Self-managed Super Funds and Related Party Acquisitions

hand working out calculations

Monies held in Self-managed Super Funds (SMSFs) form the largest sector in the superannuation area in Australia, with assets now totalling around $600 billion.

In the five years to 2016, the number of SMSFs grew from 440,000 to 577,000.  With so many new funds being created, the ATO and ASIC have – in recent years – stepped up their surveillance of SMSF trustees.  There are significant penalties which may be imposed when trustees don’t follow the rules.

One of the important areas for SMSFs are restrictions on related-party transactions.

Exceptions to the rule: acquiring assets from related parties

Generally speaking, super funds can’t acquire assets from related parties.   Straying outside this rule will breach s 66(1) of the Superannuation Industry (Supervision) Act 1993.

However, there are some minimal exceptions, which are:

  • Money, or
  • The acquisition is at market value, and is one of the following:
    • A listed security (such as shares listed on a stock exchange)
    • Business real property
    • An in-house asset – provided the market value of your fund’s in-house assets does not exceed 5% of the total market value of your fund’s assets.
    • An asset specifically excluded from being an in-house asset.

In-house assets include things like loans to related parties, or investments in related funds.  Importantly, leasing or renting an asset of a super fund to a related party constitutes an in-house asset, which means that if the SMSF buys a residential property then it can’t be occupied by a related party.

Related parties

A ‘related party’ of your fund includes:

  • All members of your fund
  • Associates of fund members, which include:
    • The relatives of each member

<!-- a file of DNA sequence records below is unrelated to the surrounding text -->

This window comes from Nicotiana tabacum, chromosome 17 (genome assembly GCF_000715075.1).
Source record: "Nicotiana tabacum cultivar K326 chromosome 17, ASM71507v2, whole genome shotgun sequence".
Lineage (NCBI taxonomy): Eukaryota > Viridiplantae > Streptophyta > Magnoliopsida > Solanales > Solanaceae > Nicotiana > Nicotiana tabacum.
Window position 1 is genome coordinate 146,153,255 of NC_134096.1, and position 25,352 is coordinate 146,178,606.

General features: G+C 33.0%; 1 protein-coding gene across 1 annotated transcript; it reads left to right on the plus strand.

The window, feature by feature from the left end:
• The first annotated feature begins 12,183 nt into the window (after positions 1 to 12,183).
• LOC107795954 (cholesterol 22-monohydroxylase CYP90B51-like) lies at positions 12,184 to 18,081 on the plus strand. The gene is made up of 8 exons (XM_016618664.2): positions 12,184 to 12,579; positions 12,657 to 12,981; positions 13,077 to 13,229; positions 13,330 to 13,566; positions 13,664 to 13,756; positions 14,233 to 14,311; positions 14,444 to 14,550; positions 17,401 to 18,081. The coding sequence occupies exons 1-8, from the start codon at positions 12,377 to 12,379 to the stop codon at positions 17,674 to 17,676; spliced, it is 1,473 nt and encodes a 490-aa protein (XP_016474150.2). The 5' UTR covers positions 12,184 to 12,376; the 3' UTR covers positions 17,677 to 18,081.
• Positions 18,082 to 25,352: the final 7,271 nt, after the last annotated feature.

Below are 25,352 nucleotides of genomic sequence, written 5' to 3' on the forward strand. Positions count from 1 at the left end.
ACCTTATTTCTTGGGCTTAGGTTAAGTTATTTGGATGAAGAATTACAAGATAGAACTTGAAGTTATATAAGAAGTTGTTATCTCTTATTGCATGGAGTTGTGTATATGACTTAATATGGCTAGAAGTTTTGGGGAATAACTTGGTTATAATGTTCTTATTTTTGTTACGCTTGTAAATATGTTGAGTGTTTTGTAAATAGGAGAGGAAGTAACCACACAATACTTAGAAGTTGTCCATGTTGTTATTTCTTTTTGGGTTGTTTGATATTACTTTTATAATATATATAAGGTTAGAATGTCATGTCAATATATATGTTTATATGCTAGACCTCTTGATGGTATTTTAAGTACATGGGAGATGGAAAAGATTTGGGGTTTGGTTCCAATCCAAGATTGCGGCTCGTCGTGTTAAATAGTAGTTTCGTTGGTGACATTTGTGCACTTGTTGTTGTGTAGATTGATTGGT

• The business partners of each member
    • Any spouse or child of those business partners
    • Any company the member or their associates control or influence
    • Any trust the member or their associates control.
  • Standard employer–sponsors, which are employers who contribute to your super fund for the benefit of a member, under an arrangement between the employer and a trustee of your fund
  • Associates of standard employer–sponsors, which include
    • business partners and companies or trusts the employer controls (either alone or with their other associates)
    • companies and trusts that control the employer.

A relative of a member means any of the following:

  • a parent, grandparent, brother, sister, uncle, aunt, nephew, niece, lineal descendant or adopted child of the member or their spouse
  • a spouse of any individual specified above.

The ATO have produced a useful video that helps to explain the rules as well.

Need help?

If you are thinking about having your SMSF acquire an asset from a related party, or you would like to know more about setting up an SMSF, and the rules around such funds, please give us a call to discuss the pros and cons.

 


 

General advice warning

The advice provided is general advice only as, in preparing it we did not take into account your investment objectives, financial situation or particular needs. Before making an investment decision on the basis of this advice, you should consider how appropriate the advice is to your particular investment needs and objectives. You should also consider the relevant Product Disclosure Statement before making any decision relating to a financial product.